The Python interpreter is usually installed as /usr/local/bin/python on those machines where it is available; putting /usr/local/bin in your Unix shell's search path makes it possible to start it by typing the command
pythonto the shell. Since the choice of the directory where the interpreter lives is an installation option, other places are possible; check with your local Python guru or system administrator. (E.g., /usr/local/python is a popular alternative location.)
The interpreter operates somewhat like the Unix shell: when called with standard input connected to a tty device, it reads and executes commands interactively; when called with a file name argument or with a file as standard input, it reads and executes a script from that file.
A third way of starting the interpreter is ``python -c command [arg] ...'', which executes the statement(s) in command, analogous to the shell's -c option. Since Python statements often contain spaces or other characters that are special to the shell, it is best to quote command in its entirety with double quotes.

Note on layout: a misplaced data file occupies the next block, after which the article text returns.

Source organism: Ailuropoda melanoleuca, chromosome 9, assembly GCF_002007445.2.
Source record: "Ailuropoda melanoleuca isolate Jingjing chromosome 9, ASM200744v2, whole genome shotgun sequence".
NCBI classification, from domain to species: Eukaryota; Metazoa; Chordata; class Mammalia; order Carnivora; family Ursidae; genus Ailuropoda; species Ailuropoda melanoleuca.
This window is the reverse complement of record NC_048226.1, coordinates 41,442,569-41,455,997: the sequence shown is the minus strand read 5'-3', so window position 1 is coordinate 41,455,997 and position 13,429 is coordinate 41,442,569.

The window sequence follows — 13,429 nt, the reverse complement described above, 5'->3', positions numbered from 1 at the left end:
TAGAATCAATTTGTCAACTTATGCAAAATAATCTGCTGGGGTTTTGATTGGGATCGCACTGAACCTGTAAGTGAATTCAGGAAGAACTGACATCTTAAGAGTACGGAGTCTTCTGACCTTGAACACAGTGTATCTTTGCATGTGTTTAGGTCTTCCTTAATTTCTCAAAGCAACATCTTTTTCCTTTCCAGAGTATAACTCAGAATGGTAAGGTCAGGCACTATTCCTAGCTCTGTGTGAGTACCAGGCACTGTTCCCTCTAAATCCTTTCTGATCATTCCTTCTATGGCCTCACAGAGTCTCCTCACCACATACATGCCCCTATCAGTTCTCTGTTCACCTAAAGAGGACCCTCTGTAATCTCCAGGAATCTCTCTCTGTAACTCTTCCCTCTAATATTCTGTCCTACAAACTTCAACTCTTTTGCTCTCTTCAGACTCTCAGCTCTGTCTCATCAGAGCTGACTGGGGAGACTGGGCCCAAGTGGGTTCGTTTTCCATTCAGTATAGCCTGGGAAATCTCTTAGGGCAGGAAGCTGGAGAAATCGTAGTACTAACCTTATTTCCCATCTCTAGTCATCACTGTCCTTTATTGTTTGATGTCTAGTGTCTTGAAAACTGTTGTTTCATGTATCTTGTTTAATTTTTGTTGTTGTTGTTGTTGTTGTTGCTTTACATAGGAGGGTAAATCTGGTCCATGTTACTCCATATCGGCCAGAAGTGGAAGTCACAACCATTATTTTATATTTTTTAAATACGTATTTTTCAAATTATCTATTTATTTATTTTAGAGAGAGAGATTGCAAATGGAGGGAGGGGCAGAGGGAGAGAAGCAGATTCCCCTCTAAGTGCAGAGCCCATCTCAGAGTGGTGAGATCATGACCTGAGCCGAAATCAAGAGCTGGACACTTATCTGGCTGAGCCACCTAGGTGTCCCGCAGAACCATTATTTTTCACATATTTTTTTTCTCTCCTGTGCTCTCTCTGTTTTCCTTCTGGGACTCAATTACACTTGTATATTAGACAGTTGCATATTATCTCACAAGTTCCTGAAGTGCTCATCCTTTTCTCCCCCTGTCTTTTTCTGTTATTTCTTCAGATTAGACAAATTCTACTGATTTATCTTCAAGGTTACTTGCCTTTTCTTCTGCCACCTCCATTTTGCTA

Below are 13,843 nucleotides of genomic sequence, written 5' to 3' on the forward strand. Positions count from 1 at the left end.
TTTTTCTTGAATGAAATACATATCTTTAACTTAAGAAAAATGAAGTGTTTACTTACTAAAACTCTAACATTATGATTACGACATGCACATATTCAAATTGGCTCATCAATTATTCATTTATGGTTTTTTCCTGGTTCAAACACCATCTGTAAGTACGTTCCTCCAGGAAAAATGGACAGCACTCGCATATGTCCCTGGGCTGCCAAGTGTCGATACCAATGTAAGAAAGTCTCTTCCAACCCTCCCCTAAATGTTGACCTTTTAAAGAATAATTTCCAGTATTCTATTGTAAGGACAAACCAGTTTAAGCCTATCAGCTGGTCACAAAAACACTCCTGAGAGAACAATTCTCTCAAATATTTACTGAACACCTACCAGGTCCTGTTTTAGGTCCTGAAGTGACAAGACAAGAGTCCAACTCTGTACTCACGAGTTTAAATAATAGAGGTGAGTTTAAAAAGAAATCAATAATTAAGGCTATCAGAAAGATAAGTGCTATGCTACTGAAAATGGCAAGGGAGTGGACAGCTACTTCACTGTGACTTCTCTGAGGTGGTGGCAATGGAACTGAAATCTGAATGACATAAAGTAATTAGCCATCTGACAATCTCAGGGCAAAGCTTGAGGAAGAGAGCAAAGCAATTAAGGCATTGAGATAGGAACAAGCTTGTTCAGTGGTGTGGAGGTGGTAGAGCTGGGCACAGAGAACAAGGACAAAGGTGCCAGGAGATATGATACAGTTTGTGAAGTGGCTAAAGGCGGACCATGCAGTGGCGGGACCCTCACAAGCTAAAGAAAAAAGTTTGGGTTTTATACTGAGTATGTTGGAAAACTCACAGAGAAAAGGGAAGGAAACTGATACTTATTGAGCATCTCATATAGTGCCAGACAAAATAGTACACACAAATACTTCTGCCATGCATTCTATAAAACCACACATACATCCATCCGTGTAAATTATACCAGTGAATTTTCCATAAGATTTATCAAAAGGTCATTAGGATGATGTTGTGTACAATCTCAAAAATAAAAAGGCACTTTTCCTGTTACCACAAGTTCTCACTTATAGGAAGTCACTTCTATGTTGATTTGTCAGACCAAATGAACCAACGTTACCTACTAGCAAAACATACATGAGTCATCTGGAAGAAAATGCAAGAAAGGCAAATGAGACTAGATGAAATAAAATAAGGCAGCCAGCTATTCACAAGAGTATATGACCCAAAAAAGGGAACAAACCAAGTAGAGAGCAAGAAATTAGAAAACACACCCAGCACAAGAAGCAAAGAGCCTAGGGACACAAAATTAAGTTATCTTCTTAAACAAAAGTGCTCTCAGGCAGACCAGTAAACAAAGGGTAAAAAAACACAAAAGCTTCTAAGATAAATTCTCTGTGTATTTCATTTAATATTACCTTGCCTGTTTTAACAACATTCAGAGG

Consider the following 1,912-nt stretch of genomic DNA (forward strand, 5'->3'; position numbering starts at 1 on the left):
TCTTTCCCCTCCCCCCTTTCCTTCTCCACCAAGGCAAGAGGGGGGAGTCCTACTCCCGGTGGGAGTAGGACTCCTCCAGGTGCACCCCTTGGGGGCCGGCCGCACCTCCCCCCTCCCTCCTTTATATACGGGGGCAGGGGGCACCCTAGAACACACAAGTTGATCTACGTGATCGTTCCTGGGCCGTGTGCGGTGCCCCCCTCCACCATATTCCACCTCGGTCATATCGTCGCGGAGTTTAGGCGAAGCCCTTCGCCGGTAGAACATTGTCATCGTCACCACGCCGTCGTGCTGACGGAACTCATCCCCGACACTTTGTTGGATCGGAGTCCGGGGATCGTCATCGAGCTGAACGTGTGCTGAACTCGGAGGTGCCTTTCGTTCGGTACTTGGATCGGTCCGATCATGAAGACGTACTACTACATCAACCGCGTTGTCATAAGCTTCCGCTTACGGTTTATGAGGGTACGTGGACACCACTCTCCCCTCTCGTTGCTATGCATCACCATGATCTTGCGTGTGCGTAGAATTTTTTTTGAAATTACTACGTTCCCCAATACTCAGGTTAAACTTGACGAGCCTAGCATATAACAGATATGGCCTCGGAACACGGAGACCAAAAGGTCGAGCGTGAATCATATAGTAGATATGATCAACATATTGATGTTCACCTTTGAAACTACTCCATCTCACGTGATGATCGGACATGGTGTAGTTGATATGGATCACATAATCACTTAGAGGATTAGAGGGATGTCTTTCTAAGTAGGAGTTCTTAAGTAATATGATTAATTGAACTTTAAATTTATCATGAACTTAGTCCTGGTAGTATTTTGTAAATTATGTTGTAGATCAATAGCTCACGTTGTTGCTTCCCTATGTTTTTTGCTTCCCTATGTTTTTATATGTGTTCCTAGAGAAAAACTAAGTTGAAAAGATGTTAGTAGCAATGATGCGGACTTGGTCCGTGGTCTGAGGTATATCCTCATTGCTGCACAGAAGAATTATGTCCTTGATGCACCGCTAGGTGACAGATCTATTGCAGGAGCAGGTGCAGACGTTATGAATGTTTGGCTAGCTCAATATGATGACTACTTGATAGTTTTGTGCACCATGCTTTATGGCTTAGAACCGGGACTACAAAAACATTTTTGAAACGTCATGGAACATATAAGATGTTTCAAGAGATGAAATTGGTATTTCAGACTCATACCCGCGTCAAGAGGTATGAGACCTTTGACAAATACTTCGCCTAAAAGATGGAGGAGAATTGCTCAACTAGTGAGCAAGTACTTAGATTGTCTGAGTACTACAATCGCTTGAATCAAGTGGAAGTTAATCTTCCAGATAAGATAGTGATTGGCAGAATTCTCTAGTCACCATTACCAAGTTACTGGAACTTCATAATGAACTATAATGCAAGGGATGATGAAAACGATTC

Note that there is a difference between ``python file'' and ``python <file''. In the latter case, input requests from the program, such as calls to input() and raw_input(), are satisfied from file. Since this file has already been read until the end by the parser before the program starts executing, the program will encounter EOF immediately. In the former case (which is usually what you want) they are satisfied from whatever file or device is connected to standard input of the Python interpreter.
When a script file is used, it is sometimes useful to be able to run the script and enter interactive mode afterwards. This can be done by passing -i before the script. (This does not work if the script is read from standard input, for the same reason as explained in the previous paragraph.)